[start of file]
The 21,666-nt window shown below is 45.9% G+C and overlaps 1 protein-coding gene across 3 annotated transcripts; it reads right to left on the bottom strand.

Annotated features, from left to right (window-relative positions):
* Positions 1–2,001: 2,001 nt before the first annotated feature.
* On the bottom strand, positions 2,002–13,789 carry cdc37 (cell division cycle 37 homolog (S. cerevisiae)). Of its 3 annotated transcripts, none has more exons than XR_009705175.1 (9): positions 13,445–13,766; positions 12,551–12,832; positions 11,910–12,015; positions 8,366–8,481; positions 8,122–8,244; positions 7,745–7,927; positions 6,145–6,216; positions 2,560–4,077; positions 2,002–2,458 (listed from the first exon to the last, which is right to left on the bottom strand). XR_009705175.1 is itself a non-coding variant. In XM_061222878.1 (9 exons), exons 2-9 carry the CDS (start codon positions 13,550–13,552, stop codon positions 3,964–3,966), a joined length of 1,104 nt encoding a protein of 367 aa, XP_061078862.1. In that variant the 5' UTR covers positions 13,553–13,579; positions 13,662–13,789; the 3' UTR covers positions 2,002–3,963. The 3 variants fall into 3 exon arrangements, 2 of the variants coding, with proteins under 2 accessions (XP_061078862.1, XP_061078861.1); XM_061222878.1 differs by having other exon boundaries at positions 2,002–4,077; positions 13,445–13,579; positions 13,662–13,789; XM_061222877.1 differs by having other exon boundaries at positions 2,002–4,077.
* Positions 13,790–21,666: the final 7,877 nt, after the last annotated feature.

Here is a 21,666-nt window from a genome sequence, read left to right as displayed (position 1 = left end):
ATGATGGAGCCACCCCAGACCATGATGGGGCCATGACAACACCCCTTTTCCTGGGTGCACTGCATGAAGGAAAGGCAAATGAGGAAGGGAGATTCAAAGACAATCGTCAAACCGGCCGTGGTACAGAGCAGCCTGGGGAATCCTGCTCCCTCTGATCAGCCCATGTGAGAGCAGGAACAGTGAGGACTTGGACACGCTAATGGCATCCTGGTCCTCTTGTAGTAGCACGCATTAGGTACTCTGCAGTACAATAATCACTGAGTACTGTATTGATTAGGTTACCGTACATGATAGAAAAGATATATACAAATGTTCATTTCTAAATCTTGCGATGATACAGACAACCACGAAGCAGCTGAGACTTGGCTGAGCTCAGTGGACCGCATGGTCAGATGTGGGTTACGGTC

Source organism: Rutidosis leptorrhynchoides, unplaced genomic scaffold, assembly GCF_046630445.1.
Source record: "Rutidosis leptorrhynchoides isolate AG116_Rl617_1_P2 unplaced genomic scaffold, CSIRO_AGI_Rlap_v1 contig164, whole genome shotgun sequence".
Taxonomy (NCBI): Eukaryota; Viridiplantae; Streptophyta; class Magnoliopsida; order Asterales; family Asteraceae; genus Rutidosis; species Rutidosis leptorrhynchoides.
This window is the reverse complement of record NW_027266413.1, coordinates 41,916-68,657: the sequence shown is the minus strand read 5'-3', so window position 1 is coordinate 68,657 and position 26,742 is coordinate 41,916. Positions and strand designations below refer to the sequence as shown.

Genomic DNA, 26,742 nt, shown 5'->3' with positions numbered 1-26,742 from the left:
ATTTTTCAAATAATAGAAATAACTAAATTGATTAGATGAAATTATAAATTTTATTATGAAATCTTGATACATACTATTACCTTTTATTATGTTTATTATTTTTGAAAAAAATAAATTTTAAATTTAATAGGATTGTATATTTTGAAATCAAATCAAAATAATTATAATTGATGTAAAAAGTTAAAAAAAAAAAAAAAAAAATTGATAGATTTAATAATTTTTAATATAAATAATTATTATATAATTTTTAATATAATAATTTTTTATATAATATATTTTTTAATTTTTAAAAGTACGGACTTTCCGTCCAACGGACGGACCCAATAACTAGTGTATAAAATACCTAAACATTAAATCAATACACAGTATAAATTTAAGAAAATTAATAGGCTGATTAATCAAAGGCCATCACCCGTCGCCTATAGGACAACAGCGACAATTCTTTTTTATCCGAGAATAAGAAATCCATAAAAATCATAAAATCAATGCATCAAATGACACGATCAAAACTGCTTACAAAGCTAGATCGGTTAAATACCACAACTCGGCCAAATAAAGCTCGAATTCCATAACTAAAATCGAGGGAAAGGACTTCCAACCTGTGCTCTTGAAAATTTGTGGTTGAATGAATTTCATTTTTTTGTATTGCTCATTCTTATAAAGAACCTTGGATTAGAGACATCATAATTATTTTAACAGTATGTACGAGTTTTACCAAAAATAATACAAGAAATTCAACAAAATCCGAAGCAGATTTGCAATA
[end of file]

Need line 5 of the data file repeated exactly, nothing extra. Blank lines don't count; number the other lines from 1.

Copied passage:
* Positions 13,790–21,666: the final 7,877 nt, after the last annotated feature.